Where are the millions?

Wein El Malayeen (“Where are the Millions?”)  is a rousing elegy by the Lebanese-Palestinian diva, Julia Boutrus. Boutrus’s stunning vocals embody a sense of poeticism that both soothes and sends shivers through one’s veins. Like an effigy, her voice rises and bursts into flame and passion. As invigorating as it may be, her lyrics also speak to great disillusionment:

Where are the millions? Where are the millions?

Where are the Arab masses?

Where is the Arab Fury?

Boutrus performed “Where are the Millions?” to the thundering masses of the Libyan capital, Tripoli, in 1990. It was an adaptation of a poem written squarely on the Palestinian Question by Libyan poet Ali al-Kilani. The piece narrates a sense of frustration at Arab inaction on the issue of Palestine. Israeli settlements had begun the mass displacement and de-development of Palestinians; Egypt had long normalised relations with Israel; the brutality of Black September in Jordan, and the Lebanese Civil War had seen refugee communities militarised, fractured and massacred. For many of those particularly on the Arab left, this was an epoch of exasperation:

The children of the rich slept peacefully

When it’s time to sleep, the pasha slept while we were homeless […]

I called the armies, they did not hear me

But Boutrus remained an optimist:

[They can] Strangle us, kill us, and bury us in graves

[But] My land will not be slowed

The red blood will irrigate the green of the land

With a taste of lemon

Thirty-four years later, I type from the quad of a college that has borne men who are not just complicit, but outright guilty in strangling, killing and burying in the graves. The men of Oxbridge, as unimpressive, emotionally obtuse (as my dear friend from Jesus would say) and inept as they may now be, have their hands soaked in the blood of Palestinians. Men of the ilk of Balfour, Milner, Sykes and Rothschild, whose names draw infamy in the lands they exploited, but warrant great portraits in our little colleges in county Oxfordshire.

Their endowments fund the woodwork of the Common Rooms, the quads on which you lounge pretending to read, and their charities stain the glass of our chapel windows. And their shattered visages loom from grandiose paintings. Iconography to the old Oxbridge.

But now we live in something of an iconoclasm.  On the 8th of March, Arthur Balfour’s painting was defiled in Trinity College. Months later, encampments have risen in both Oxford and Cambridge. Motion after motion is launched in the common rooms where the men responsible would have rested after their Bullingdon nights out. The cause is the Palestinian cause, to do whatever meagre or grand effort they can to end genocide.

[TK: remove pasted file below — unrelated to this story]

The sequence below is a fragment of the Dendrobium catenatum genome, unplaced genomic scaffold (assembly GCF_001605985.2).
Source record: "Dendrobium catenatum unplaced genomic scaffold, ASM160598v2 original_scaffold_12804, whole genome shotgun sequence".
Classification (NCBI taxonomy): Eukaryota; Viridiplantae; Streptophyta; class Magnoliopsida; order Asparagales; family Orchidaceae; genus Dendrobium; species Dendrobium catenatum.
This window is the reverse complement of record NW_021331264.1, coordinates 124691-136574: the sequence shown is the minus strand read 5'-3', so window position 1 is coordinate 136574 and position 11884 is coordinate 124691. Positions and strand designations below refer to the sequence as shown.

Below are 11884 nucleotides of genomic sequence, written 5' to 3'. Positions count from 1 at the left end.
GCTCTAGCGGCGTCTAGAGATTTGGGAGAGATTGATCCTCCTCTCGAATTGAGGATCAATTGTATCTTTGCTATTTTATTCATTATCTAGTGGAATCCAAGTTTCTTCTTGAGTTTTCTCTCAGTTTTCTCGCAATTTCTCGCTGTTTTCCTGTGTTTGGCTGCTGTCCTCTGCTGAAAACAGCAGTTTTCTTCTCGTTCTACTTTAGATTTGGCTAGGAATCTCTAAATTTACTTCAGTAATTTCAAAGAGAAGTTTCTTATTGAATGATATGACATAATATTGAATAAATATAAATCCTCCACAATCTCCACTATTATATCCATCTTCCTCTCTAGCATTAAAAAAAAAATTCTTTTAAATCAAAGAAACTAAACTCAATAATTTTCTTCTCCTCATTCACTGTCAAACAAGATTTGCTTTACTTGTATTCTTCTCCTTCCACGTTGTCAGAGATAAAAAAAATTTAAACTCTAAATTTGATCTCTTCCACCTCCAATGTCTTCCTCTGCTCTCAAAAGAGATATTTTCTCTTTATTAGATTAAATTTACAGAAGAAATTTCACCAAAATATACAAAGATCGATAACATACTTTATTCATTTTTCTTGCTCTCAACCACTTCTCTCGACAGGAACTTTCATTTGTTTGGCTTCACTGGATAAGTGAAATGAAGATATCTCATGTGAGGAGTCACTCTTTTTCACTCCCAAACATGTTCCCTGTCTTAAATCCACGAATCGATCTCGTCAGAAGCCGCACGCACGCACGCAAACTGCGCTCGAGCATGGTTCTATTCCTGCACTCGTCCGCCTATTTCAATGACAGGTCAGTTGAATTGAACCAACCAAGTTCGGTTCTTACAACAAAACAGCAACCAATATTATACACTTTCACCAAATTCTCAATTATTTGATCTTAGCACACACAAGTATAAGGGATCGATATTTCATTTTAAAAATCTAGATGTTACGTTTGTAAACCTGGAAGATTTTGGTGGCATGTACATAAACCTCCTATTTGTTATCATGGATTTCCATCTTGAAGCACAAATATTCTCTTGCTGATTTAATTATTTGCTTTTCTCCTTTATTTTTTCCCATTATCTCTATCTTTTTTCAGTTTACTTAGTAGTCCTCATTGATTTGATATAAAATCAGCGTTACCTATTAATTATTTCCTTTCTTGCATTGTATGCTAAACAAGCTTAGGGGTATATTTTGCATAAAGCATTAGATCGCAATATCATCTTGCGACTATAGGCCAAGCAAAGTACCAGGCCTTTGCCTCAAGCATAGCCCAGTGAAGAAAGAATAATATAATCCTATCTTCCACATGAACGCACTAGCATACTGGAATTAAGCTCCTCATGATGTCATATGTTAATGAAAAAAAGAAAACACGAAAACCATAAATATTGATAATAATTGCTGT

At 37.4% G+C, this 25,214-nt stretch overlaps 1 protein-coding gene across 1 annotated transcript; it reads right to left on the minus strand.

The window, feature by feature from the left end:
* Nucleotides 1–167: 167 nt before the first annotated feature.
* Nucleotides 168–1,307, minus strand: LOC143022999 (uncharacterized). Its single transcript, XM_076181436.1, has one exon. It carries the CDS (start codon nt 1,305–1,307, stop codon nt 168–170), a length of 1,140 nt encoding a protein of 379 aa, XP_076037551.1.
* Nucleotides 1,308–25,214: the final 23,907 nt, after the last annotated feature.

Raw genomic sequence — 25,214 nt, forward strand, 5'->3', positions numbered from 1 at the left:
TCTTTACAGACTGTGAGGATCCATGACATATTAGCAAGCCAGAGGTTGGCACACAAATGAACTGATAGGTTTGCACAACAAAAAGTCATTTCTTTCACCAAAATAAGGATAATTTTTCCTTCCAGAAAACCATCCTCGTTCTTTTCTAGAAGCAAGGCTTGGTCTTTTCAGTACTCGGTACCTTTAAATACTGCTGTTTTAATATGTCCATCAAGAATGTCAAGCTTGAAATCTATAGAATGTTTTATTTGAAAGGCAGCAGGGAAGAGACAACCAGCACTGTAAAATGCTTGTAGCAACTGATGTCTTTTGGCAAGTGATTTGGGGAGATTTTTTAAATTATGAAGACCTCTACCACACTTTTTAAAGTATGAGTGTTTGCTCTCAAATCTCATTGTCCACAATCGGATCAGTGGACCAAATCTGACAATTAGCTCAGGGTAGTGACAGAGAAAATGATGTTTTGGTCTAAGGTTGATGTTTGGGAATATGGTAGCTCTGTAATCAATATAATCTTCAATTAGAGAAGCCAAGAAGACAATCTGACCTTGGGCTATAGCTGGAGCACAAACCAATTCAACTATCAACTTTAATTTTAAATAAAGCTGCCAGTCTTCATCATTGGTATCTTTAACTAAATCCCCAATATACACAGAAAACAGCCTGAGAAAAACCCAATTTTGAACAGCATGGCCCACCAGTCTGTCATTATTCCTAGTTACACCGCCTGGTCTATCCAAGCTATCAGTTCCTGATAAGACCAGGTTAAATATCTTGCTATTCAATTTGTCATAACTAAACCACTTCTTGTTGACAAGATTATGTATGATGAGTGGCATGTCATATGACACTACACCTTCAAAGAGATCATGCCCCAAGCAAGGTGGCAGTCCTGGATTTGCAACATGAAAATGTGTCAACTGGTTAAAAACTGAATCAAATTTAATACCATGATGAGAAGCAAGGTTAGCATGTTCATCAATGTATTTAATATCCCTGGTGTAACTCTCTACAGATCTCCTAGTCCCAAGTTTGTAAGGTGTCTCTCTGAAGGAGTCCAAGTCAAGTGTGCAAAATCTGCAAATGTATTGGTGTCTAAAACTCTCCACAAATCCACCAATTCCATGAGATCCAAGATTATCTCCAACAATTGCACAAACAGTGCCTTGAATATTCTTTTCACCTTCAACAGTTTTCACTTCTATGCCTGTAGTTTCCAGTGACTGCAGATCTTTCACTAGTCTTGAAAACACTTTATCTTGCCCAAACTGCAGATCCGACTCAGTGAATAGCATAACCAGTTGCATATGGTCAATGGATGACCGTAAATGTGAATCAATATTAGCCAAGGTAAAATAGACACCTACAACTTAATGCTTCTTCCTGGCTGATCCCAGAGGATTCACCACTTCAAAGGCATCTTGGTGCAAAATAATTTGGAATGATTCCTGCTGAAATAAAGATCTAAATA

How banal is it that we may see images of the most morbid, most gratuitous horror; how mundane that you can witness famine, massacre and every ail possible – and live on unaffected?

Not all have responded well. Some complain about American cultural hegemony as if the protests were solely coordinated because Americans did it first. Others see it as an extension of woke demagoguery. More often, some are just cynical.  That is outright silly and absurd, for it is just silly to engross yourself in an institution that is so prideful on moulding the world, on the change it delivers – but equally cower when change is demanded. 

Six months have passed since the beginning of the onslaught on Gaza. The cinematics of genocide are on fullest display. The images that come out of Gaza daily can only be a reminder of banality. How banal is it that we may see images of the most morbid, most gratuitous horror; how mundane that you can witness famine, massacre and every ail possible – and live on unaffected? Six months of trauma, living vicariously through the footage of agony.  

And yet, the people have not lost hope. I have lost hope countless times, but they have not. You can see far too many images of children, some even mutilated by shrapnel, that have passed in their parents’ arms; or nowhere near the coarsened hands of their families. You will see documented the mourning Madonnas, and the men who have lost it all. And yet, the people of Gaza have not lost hope. And we owe it to them not to either.

For as Boutrus sings:

The red blood will irrigate the green of the land

With a taste of lemon

Their blood may be seep, but the land will be green – even if it is as bitter as the taste of lemon.

In April, Hamilton Hall at Columbia University was occupied by student activists. Prior to their eviction, the students renamed the building Hind’s Hall. Hind Rajab was a six year old girl in Gaza. Her family were attempting to escape their neighbourhood in Gaza as their home was being besieged. As they were fleeing, their vehicle was shot by an Israeli tank. Hind was the only survivor in the car. She was surrounded by her dead family members. Hind stayed on a three-hour phone call with the Red Crescent pleading for help:  “I’m so scared, please come. Come take me. Please, will you come?” Hind was murdered after the call.

Hind will live on. She must. I dream of a day that one of the halls or many great buildings in this city may be named after her too. Even if they are not, the millions are here. The millions stand with you Hind.

Image description: The Oxford encampments outside of the Radcliffe Camera.

Image credit: Cameron Samuel Keys